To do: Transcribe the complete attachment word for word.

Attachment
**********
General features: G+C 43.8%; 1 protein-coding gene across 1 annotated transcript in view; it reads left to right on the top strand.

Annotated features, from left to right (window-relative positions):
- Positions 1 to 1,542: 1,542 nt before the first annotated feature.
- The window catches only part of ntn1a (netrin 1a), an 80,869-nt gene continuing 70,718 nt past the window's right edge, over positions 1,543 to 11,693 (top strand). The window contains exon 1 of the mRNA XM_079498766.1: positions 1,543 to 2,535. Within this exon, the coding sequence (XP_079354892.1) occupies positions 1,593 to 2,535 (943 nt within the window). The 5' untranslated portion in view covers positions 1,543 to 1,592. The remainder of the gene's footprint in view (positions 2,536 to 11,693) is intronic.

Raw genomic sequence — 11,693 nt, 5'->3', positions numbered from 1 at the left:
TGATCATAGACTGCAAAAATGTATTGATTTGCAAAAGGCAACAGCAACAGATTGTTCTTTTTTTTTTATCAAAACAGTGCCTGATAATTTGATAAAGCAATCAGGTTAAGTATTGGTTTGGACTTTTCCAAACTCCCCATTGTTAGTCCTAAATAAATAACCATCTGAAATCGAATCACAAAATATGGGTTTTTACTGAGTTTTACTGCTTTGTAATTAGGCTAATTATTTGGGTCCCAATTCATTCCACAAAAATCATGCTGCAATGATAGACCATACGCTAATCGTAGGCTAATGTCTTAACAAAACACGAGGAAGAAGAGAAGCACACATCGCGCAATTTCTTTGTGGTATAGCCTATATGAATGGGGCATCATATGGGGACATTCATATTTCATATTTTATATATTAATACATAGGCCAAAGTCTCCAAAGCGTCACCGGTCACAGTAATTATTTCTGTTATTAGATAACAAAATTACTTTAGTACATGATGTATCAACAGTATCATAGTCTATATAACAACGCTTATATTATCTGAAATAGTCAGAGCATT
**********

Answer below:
General features: G+C 43.8%; 1 protein-coding gene across 1 annotated transcript in view; it reads left to right on the top strand.

Annotated features, from left to right (window-relative positions):
- Positions 1 to 1,542: 1,542 nt before the first annotated feature.
- The window catches only part of ntn1a (netrin 1a), an 80,869-nt gene continuing 70,718 nt past the window's right edge, over positions 1,543 to 11,693 (top strand). The window contains exon 1 of the mRNA XM_079498766.1: positions 1,543 to 2,535. Within this exon, the coding sequence (XP_079354892.1) occupies positions 1,593 to 2,535 (943 nt within the window). The 5' untranslated portion in view covers positions 1,543 to 1,592. The remainder of the gene's footprint in view (positions 2,536 to 11,693) is intronic.

Raw genomic sequence — 11,693 nt, 5'->3', positions numbered from 1 at the left:
TGATCATAGACTGCAAAAATGTATTGATTTGCAAAAGGCAACAGCAACAGATTGTTCTTTTTTTTTTATCAAAACAGTGCCTGATAATTTGATAAAGCAATCAGGTTAAGTATTGGTTTGGACTTTTCCAAACTCCCCATTGTTAGTCCTAAATAAATAACCATCTGAAATCGAATCACAAAATATGGGTTTTTACTGAGTTTTACTGCTTTGTAATTAGGCTAATTATTTGGGTCCCAATTCATTCCACAAAAATCATGCTGCAATGATAGACCATACGCTAATCGTAGGCTAATGTCTTAACAAAACACGAGGAAGAAGAGAAGCACACATCGCGCAATTTCTTTGTGGTATAGCCTATATGAATGGGGCATCATATGGGGACATTCATATTTCATATTTTATATATTAATACATAGGCCAAAGTCTCCAAAGCGTCACCGGTCACAGTAATTATTTCTGTTATTAGATAACAAAATTACTTTAGTACATGATGTATCAACAGTATCATAGTCTATATAACAACGCTTATATTATCTGAAATAGTCAGAGCATT